"I don't think the bulk of manufacturing that left did so for reasons other than cheaper labor or lower environmental protection translating to greater margins. If thins were as bad as you'd say they'd move the whole operation overseas, not just the low-skilled high-polluting labor-intensive parts."
First, the purshase pf labor is no different, and completely related to the purchase of consumer goods. Lower labor/supply costs means greater flexibility and greater competition, which results in lower prices for consumers. Employers seek the cheapest labor for the same reason that shopper seek low cost stores like Wal Mart. Because it allows them to do more with a set amount of income. And firms are responsive to consumer needs. If consumers want to spend more for american made goods, they are still free to do so. Most would rather not, and retain the money they would have otherwise spent.
Second, manufacturing really took off in the US because this country had the only stable industrial base during WWII. The Germans were very good at it, and had they leveraged it for more peaceful purposes, they might have ended up ruling the world. By invitation. But they didn't. They started a war, and the US became the main supplier of allied military hardware. Afterwards, they continued to be the largest producer because they were the last industrialized country left standing. As Europe and Asia rebuilt, competition increased, and reduced demand for American made goods. This in turn resulted in a reduced demand for the unskilled labor that was vital to industry.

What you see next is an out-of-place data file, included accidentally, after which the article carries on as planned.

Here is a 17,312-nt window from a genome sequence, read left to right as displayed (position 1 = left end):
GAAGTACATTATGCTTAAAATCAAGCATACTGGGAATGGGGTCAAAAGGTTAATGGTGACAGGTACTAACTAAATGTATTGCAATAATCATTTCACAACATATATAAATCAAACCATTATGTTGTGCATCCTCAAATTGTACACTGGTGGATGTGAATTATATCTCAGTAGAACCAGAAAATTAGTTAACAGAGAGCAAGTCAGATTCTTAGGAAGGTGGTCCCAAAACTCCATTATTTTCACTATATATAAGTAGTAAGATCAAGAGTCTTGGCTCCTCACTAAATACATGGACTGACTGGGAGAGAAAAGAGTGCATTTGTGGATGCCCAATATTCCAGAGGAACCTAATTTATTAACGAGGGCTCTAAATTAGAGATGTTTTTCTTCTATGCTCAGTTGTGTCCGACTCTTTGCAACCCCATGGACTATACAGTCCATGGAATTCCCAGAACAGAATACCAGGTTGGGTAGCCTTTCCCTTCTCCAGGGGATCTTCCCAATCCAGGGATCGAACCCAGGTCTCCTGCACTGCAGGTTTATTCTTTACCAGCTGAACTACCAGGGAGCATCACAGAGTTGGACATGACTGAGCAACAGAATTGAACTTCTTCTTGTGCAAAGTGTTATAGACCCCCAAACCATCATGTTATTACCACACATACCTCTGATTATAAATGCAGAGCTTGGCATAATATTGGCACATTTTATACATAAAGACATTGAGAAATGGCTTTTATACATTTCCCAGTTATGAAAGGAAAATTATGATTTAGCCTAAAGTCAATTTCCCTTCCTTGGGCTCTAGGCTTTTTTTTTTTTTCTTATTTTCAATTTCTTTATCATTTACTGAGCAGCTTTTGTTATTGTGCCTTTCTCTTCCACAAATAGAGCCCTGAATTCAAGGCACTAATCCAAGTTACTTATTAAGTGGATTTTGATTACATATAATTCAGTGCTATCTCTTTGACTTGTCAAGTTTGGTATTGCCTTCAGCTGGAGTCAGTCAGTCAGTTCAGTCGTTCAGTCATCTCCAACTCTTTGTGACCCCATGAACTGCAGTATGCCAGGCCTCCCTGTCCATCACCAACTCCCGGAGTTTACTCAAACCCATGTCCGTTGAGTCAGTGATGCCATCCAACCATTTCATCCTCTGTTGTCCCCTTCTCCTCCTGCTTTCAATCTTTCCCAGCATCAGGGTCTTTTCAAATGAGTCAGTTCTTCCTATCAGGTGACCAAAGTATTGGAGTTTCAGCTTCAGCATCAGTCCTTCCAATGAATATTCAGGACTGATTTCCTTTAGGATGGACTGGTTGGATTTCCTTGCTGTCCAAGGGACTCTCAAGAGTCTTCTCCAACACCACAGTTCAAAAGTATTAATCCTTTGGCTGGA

I'm pretty sure I have taught you this before.
"If you can't bring in enough revenue to pay your workers enough to live, your business model has a fatal flaw."
An entprise doesn't exist to provide jobs for people. It exists to provide for the needs of the consumer. The more consumers are forced to pay, the less incentive there is to purchase those goods or services, especially those that are price elastic.
"The business model relies on the government assistance to keep those employees alive and showing up for work. There is no getting around it."
But what happens if you double labor costs to provide a living wage. Increased costs are going to mean that employers are going to have to charge more, cut quality, or reduce the number of employees. So a business that previously employed 20 people would rationally reduce the number of employees and replace them with improved processes or technology. If they can't do that-if they have to cut qusality or increase prices, the result is going to be a reduciton in demand. Again leading to a decrease in demand for labor.
There's really no getting around this without introducing centralized government planning where consumer choices and employer practices are determined and regulated by a government agency. Kinda like the USSR. Marx knew this to be the case. Lenin certainly did.